Away from the bookstore self-help aisle, however, we have moved from talking about menopause and the treatment of its symptoms to the possibility of eliminating it altogether. And it is this direction that gives pause. For as we continue to whittle away at reproductive boundaries, we increasingly view those boundaries as merely a nuisance — something for technology to overcome instead of a reminder of our natural desires and limits.

In this case, as in others, our increased control over the life cycle leaves us less in charge rather than more, as we come unhinged from the only obvious source of guidance for what each stage of our lives should entail. To fully command our biological selves means to lose sight of our identities as men and women, young and old, child-bearing and post-child-bearing. We stand victorious over nature, wondering what in the world we should do now. We end up wanting to do what nature had in earlier ages driven us to do — have children, start families, seek significance and meaning. But having transformed our desires into choices, we have jumbled and confused them, and so women in their 60s seek ways to become pregnant, and men insist that they, too, can go through menopause.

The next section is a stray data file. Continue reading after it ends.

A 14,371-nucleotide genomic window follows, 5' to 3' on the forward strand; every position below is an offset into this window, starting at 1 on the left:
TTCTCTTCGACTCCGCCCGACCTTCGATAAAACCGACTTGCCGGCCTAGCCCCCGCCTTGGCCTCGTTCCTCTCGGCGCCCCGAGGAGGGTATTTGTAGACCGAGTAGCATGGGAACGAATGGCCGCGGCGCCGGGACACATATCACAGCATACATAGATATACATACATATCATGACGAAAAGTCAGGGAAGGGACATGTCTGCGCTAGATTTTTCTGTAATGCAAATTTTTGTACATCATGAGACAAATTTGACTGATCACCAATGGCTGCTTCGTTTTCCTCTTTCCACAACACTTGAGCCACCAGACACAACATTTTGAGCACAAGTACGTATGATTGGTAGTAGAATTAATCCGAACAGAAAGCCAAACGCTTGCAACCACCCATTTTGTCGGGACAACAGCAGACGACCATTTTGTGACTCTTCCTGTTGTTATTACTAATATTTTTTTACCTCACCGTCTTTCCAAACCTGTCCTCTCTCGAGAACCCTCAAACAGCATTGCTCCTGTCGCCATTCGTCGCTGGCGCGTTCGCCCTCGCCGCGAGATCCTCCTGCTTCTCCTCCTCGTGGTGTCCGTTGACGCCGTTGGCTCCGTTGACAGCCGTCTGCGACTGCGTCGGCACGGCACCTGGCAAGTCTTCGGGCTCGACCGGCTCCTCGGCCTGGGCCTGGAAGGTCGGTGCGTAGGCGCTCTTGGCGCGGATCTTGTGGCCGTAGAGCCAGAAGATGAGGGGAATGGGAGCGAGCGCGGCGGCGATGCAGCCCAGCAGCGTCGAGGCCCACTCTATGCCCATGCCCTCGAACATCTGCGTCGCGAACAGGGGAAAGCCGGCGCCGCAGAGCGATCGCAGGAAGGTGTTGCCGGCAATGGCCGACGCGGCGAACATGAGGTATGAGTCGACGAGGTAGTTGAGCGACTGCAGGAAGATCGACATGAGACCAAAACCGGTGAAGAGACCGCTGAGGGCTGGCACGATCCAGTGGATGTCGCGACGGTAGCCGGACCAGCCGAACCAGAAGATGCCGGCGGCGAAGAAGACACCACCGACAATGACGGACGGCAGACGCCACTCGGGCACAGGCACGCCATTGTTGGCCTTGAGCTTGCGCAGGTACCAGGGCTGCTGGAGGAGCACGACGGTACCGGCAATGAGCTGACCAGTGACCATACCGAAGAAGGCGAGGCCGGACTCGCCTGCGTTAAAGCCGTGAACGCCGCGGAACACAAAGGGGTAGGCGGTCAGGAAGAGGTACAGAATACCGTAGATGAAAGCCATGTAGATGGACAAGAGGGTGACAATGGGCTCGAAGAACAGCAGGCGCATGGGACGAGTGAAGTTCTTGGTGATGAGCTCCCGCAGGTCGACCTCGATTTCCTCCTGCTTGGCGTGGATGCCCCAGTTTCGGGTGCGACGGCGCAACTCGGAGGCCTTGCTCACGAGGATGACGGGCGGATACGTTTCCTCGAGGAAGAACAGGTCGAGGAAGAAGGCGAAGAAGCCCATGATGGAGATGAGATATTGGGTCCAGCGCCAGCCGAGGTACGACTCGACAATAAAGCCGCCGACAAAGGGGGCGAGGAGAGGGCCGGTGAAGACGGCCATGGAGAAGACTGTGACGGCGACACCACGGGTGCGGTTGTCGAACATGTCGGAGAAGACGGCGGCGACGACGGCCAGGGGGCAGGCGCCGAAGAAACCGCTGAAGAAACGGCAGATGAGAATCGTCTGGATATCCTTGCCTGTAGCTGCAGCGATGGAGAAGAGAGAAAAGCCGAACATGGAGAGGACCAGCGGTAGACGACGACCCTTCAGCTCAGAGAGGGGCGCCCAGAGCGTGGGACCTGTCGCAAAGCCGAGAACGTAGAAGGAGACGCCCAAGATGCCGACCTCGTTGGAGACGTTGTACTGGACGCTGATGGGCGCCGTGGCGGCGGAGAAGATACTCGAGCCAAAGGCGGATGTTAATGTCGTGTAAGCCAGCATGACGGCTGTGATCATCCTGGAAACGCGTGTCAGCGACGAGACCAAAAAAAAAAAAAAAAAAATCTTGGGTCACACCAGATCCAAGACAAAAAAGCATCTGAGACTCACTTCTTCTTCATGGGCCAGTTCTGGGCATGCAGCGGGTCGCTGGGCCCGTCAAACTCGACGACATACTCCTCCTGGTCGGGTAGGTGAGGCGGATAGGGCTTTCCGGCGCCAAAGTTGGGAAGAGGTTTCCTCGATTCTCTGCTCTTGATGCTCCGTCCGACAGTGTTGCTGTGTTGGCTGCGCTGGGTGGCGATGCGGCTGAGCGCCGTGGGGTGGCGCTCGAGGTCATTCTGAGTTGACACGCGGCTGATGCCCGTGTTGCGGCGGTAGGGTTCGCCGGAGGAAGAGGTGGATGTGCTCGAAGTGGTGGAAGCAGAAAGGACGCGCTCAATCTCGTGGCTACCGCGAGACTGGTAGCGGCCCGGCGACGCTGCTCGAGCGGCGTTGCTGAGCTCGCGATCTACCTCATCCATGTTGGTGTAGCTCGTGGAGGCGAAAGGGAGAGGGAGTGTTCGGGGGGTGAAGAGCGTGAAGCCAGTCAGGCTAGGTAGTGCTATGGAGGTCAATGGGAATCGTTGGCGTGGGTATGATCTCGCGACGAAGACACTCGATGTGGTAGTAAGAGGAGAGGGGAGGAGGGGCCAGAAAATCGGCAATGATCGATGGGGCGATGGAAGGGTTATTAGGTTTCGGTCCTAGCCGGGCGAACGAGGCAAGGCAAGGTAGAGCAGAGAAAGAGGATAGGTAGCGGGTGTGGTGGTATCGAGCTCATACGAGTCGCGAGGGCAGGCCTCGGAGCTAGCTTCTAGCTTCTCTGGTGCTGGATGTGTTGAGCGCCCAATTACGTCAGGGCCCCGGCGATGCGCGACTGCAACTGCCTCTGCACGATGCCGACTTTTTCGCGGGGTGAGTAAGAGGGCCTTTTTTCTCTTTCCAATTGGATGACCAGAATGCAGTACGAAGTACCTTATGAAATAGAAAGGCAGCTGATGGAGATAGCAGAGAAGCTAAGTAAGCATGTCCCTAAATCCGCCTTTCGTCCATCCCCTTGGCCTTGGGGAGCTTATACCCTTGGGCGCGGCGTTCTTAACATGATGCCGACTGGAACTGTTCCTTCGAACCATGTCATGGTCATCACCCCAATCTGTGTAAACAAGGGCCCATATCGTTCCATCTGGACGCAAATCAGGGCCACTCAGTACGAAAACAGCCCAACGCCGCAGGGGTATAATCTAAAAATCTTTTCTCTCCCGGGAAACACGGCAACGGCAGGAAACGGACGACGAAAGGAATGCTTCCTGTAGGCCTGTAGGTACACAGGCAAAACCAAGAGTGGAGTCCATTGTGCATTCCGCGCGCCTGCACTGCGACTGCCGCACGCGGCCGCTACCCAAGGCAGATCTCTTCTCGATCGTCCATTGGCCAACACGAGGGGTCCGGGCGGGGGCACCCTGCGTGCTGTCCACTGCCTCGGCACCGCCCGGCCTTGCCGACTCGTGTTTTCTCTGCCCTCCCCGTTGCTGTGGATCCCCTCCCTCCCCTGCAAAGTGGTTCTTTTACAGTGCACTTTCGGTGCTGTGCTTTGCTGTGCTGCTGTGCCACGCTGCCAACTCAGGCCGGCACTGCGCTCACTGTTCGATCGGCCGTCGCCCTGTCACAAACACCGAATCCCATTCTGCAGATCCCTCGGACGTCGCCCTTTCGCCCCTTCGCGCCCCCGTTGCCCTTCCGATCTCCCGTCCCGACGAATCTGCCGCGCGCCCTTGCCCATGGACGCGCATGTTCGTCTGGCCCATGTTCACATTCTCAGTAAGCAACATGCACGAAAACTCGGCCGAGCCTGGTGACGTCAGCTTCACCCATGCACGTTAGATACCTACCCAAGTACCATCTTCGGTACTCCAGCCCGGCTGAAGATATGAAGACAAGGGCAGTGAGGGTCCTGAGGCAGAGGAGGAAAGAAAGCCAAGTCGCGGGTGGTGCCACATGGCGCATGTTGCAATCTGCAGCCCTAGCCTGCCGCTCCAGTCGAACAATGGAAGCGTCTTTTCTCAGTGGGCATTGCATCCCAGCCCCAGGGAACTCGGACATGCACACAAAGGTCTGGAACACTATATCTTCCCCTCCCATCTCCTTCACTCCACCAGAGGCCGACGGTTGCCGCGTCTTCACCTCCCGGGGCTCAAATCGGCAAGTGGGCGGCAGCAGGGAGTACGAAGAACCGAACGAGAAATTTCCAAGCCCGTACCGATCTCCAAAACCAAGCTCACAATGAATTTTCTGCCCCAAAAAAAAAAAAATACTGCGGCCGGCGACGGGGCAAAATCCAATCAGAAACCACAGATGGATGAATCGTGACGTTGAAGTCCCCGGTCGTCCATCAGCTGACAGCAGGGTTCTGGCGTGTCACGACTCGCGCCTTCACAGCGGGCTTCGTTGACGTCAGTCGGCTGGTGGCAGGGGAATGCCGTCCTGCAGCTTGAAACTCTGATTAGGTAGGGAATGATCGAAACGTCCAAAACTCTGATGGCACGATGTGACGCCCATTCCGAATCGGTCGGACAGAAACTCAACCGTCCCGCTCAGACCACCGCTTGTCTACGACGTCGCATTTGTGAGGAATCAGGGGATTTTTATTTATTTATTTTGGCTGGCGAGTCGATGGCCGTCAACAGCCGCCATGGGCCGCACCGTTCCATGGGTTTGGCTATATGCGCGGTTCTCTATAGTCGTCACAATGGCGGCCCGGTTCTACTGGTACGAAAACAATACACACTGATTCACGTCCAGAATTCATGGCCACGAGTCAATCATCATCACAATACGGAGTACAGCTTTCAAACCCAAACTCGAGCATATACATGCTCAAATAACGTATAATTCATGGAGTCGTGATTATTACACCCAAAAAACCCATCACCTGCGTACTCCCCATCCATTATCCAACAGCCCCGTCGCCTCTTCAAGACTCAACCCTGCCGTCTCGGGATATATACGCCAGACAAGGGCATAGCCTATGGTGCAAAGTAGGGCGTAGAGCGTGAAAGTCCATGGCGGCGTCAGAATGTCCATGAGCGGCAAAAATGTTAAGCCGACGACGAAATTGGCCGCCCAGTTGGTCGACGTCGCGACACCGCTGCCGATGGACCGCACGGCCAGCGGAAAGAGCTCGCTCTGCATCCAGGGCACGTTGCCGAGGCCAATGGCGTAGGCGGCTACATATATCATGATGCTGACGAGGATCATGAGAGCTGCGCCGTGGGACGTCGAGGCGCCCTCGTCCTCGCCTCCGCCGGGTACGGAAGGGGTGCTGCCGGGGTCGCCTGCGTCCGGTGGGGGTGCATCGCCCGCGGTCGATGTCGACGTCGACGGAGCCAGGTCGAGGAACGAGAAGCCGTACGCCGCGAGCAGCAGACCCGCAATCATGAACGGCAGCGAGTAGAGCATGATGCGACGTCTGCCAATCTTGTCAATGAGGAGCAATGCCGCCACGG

Speaking of ovarian tissue transplants, Josephine Quintavalle of the Center for Reproduction Ethics in the U.K. told the BBC, “I sincerely hope it is not used as a lifestyle choice for deciding when you want to have children.” But sincere hope won’t do the trick. If our response to recent research is any guide, a lifestyle choice is just what it will become.

The Editors of The New Atlantis, "The Big Change," The New Atlantis, Number 6, Summer 2004, pp. 117-120.